NASA spots a New York City-sized iceberg as it breaks off Antarctic glacier

NASA researchers flying low over Antarctica’s vast, frozen landscape recently stumbled across a rare event in progress: the calving of a massive iceberg from one of Antarctica’s largest and fastest-moving glaciers. The scientists, who were taking part in NASA’s “Operation IceBridge,” were able to fly a follow-up mission above the Pine Island Glacier to gather unprecedented airborne measurements of an ongoing iceberg calving event. Typically, scientists can only learn of such events after they take place.

Since 2009, NASA scientists have been flying research aircraft loaded with sophisticated sensing equipment above Antarctic and Arctic ice, providing crucial data on ice sheet dynamics. This data is of great interest to the climate science community, considering the massive sea level rise that would occur if land-based ice sheets were to rapidly melt in coming decades.

Numerous studies have been published in the past several years that have raised alarms about the accelerating pace of ice loss in West Antarctica and Greenland. Operation IceBridge is meant to fill data gaps caused by a lag between two different ice-tracking satellites, thereby keeping data flowing to inform ongoing studies.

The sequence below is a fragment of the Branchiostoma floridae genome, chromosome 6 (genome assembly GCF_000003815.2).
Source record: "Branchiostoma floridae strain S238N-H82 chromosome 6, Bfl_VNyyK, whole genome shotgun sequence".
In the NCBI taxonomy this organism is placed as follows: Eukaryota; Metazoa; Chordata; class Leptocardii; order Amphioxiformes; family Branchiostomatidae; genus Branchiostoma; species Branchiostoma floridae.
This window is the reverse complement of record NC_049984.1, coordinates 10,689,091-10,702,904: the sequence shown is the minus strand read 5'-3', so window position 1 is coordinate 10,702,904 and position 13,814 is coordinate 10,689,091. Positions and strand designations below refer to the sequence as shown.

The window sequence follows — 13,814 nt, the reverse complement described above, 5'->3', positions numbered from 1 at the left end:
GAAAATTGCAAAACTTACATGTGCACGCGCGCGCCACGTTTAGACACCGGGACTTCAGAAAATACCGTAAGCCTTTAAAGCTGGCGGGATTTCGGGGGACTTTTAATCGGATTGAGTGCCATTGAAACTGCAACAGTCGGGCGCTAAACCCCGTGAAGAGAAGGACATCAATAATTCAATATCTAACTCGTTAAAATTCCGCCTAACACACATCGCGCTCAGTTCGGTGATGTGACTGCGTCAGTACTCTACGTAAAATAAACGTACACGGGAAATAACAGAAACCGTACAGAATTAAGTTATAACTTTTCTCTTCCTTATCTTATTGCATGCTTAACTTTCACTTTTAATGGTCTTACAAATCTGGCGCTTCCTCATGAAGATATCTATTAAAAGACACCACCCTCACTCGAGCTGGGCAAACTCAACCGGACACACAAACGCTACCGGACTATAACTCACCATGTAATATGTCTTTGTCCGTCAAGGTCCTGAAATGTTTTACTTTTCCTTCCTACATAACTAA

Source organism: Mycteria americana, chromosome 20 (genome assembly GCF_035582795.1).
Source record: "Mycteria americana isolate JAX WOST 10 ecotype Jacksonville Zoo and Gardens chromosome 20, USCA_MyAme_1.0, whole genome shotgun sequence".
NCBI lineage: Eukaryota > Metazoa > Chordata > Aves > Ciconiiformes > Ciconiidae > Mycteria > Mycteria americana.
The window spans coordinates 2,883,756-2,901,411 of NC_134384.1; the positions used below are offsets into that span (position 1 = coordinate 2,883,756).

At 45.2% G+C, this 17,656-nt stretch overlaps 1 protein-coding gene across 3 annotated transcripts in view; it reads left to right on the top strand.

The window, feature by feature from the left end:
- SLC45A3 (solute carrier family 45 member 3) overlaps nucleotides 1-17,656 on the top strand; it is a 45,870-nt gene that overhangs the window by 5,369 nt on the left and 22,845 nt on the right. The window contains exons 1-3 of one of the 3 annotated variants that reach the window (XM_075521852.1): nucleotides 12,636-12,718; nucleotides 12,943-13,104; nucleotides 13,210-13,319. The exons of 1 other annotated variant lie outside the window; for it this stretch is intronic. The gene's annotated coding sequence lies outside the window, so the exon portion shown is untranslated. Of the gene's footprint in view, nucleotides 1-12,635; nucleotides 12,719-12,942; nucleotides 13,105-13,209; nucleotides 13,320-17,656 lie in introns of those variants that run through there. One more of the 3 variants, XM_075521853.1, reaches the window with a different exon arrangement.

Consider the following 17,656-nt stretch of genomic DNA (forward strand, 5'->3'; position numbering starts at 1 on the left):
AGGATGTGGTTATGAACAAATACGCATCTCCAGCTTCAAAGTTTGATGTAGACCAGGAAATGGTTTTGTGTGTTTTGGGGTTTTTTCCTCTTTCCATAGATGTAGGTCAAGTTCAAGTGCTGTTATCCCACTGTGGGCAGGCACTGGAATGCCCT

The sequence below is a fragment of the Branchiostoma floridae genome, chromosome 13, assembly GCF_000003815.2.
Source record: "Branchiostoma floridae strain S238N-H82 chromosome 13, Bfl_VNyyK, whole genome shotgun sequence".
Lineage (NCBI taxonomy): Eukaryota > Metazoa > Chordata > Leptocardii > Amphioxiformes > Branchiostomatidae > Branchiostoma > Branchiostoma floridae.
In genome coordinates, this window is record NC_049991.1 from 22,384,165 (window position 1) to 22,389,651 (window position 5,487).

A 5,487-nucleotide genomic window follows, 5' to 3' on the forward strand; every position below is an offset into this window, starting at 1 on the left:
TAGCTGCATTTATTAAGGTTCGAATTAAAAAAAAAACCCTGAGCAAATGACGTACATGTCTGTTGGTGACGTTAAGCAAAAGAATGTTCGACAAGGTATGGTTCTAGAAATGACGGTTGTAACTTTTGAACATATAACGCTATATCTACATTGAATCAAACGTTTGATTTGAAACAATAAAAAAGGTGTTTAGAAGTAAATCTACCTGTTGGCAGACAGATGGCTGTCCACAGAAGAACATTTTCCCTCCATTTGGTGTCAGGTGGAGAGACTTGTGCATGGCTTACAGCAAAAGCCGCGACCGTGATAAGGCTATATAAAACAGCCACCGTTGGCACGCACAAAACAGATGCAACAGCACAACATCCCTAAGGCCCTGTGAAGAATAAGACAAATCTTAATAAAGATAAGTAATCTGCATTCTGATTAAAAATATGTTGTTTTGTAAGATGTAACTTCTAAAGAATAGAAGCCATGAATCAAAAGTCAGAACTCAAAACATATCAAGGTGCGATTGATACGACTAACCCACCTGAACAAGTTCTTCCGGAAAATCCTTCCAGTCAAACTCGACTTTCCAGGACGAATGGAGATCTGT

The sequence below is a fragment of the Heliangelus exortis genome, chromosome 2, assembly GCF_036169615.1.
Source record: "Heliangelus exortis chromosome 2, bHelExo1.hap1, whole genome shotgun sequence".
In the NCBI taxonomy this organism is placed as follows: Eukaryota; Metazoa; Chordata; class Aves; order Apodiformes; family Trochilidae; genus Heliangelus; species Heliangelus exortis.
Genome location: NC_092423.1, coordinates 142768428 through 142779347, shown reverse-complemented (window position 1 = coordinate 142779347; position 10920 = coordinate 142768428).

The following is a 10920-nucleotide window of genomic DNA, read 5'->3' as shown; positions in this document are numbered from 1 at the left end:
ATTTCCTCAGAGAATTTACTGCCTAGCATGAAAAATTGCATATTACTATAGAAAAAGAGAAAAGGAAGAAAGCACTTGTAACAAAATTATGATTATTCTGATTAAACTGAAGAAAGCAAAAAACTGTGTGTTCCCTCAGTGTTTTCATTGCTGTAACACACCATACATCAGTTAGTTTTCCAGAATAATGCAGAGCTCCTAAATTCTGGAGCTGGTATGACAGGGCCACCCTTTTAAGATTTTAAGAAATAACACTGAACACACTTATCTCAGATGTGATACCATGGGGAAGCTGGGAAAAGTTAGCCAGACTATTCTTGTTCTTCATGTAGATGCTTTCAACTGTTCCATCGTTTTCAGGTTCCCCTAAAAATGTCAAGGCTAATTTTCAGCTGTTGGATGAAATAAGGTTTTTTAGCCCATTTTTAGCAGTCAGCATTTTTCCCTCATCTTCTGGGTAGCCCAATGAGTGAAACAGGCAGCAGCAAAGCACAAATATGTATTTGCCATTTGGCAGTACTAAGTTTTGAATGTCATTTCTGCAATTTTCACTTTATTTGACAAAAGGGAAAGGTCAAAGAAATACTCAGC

According to NASA, the last significant Pine Island Glacier calving event took place in 2001. It’s estimated that this one, an 18-mile long crack in the ice that was first spotted on Oct. 14 by a NASA DC-8 crew, probably began to form back in early October. Pine Island Glacier terminates in the sea, and has an “ice tongue” that juts out into the water. This makes the ice vulnerable to melting due to both rising air and water temperatures, although this calving event may have been a largely natural occurrence.

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